When the Caliph (Leonard Penn) is assassinated during a political coup by the henchman (Raymond Burr) of his rival (Gregory Gaye), he makes sure his infant son is taken to safety. When he grows into manhood, the young man (John Agar) is unaware of his birthright and becomes a doctor. But he is also secretly the Scarlet Falcon, a revolutionary who leads a group of rebels in an attempt to end the reign of the wicked false Caliph. This low budget Arabian Nights potboiler is shot in a hideous color process called Supercinecolor that lacks the vivid palette of Technicolor. Saddled with the supremely bland and uncharismatic John Agar as its hero guarantees that it's not going to be much fun. Topbilled Lucille Ball is the film's femme fatale, the Caliph's sexually brazen sister. Reputedly Columbia head Harry Cohn gave Ball the script as her next assignment (she owed Columbia one more film under her contract) fully expecting her to turn it down but Ball, eager to end the contract, called his bluff. It was her last film before she turned to television and I Love Lucy made her one of the icons of TV comedy. It's a rather silly fantasy (the flying carpet effects are rather cheesy) but it might appeal to very young children and Ball completists. Directed by Lew Landers (1935's The Raven). With Patricia Medina as the feisty heroine and George Tobias.

The Three Faces Of Eve (1957)

A timid housewife (Joanne Woodward) is referred to a psychiatrist (Lee J. Cobb) because of her memory lapses. During a session with the doctor, a new personality emerges, that of a fun loving party girl. The psychiatrist attempts to probe the reasons for the split personality but soon a third person will emerge. Based on a true story (the real Eve was one Chis Costner Sizemore) that was published in book form by the psychiatrists involved in the case, the film was one of the first films to deal with multiple personality disorder. It's been done several times since (most notably Sybil) but the 1957 film remains a compelling story if somewhat psychologically simplistic (at least in the film). In only her third film and first starring role, Joanne Woodward emerged as one of the major film actresses of her generation. Her performance is a tour de force and her Oscar win entirely justified. Her final scene in the psychiatrist's office when her three personalities are together for the last time is a beautifully rendered moment and she's just heartbreaking. Directed by Nunally Johnson, who also did the screenplay. With David Wayne, Vince Edwards, Ken Scott and Nancy Kulp.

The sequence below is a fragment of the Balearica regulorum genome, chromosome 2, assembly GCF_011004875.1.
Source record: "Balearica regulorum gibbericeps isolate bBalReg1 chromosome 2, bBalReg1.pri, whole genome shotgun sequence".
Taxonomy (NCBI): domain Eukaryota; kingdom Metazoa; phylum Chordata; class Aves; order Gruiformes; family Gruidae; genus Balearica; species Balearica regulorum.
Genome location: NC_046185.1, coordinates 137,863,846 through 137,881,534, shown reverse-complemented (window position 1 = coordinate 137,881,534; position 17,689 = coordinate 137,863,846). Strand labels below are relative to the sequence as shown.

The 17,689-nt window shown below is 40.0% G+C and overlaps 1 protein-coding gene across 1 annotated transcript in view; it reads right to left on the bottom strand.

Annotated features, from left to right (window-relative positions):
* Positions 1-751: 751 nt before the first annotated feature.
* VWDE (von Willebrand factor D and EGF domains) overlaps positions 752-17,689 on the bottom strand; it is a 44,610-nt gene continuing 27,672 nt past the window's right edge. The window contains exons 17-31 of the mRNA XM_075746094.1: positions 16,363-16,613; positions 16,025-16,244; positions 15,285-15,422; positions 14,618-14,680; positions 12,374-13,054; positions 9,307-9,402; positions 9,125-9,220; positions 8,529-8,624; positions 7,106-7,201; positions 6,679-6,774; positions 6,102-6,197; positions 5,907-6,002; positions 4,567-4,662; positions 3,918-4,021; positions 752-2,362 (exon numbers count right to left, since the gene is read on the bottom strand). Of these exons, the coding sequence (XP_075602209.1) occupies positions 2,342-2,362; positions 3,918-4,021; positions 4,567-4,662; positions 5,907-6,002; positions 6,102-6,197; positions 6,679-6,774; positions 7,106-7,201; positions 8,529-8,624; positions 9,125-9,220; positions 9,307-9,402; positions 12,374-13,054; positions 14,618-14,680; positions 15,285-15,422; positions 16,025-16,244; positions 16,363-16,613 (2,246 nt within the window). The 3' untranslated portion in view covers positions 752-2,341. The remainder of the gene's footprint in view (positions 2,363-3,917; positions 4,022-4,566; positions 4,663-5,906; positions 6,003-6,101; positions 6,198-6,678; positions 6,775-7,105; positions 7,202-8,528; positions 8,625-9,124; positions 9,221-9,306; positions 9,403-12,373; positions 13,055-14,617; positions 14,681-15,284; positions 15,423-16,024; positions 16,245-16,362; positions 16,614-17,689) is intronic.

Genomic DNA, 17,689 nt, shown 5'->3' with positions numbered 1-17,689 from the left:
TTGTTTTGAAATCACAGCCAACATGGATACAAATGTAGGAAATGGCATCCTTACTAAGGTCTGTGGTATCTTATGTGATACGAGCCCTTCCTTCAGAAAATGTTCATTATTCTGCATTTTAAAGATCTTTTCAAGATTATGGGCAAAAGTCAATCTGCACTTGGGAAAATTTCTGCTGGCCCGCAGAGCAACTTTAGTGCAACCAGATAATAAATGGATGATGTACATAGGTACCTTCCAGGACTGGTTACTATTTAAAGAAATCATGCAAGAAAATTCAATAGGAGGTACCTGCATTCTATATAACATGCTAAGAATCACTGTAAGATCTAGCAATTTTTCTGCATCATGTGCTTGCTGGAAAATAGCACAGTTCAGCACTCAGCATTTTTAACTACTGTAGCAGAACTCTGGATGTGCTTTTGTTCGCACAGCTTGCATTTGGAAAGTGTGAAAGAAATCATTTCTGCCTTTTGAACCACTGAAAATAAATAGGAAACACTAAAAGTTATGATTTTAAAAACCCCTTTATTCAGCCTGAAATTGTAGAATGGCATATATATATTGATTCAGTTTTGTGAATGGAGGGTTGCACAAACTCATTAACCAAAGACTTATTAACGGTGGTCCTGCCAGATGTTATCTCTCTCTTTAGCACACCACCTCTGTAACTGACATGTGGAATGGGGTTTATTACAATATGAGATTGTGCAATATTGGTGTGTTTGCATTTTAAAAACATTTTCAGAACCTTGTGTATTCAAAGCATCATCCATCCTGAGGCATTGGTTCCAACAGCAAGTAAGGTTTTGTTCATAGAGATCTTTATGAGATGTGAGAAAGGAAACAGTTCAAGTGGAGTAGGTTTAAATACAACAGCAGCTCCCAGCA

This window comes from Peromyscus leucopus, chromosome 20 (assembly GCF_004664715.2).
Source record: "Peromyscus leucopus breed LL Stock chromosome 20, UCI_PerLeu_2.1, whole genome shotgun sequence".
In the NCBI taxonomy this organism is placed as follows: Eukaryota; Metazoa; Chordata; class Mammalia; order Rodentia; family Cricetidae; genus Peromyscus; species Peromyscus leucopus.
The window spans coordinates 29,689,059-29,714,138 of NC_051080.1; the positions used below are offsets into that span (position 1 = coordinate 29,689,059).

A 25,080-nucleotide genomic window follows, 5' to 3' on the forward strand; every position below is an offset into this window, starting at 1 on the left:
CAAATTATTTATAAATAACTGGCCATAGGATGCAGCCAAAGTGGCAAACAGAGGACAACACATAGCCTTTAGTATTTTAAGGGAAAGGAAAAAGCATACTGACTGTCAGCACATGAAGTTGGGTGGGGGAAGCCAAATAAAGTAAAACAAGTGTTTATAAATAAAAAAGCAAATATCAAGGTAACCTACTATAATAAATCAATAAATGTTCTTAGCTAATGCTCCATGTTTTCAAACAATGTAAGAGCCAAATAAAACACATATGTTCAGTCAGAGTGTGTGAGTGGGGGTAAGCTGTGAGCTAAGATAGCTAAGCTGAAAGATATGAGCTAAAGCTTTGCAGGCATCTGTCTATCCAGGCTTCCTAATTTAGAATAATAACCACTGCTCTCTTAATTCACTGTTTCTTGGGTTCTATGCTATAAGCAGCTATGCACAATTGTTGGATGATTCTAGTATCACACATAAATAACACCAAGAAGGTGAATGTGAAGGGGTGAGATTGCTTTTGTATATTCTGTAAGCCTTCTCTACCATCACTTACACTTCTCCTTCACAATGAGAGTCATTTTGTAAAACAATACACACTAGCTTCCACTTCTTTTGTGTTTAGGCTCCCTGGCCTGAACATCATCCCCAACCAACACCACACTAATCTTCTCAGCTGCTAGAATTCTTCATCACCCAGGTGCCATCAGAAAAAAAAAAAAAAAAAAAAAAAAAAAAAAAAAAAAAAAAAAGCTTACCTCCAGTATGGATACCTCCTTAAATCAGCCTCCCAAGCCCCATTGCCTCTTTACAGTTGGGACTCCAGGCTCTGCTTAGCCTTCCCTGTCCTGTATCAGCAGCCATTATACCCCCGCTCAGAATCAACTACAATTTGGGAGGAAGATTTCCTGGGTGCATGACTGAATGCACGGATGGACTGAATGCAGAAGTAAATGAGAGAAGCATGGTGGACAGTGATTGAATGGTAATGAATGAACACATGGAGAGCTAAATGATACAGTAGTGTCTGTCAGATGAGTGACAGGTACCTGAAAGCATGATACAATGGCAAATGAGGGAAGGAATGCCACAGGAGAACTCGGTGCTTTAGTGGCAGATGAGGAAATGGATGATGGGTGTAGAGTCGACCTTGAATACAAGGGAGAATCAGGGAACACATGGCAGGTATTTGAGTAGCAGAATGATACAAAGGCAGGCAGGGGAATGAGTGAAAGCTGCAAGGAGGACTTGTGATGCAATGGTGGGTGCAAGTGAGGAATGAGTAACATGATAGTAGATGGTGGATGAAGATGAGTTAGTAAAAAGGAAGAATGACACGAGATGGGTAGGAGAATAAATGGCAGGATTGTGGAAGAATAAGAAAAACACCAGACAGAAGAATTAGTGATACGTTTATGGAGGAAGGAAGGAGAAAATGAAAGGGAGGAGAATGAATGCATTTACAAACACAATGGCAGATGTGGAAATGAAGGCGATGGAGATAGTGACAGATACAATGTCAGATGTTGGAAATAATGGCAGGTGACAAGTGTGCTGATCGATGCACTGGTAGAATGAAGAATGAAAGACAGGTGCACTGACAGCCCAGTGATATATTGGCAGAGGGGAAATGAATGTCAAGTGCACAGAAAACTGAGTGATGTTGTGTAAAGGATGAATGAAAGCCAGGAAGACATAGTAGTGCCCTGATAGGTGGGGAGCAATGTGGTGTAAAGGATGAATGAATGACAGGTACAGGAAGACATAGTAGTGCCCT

Day Of The Triffids (1963)

A remarkable shower of meteorites causes blindness to anyone who gazes upon them. This leaves most of the world's population unable to see. An officer (Howard Keel) in the merchant navy is in the hospital with his eyes bandaged so he escapes the blindness. The meteorite shower has also spawned an alien plant life called Triffids that are able to move about and attack and feed on human flesh. Based on the sci-fi novel by John Wyndham (Village Of The Damned) and directed by Steve Sekely, the film differs from its source material but it's still an effective piece of pulp science fiction. Most of the special effects are rather primitive by today's standards but it can be easily overlooked because of the entertainment value though the film's simplistic solution is disappointing. Keel's journey to escape the Triffids and the little girl (Janina Faye) and the Frenchwoman (Nicole Maurey) he meets along the way to form a sort of family runs parallel to another story line involving a marine scientist (Kieron Moore) and his wife (Janette Scott) racing against time to find a way to destroy the carnivorous plants. With Mervyn Johns and Alison Leggatt.

The Biggest Bundle Of Them All (1968)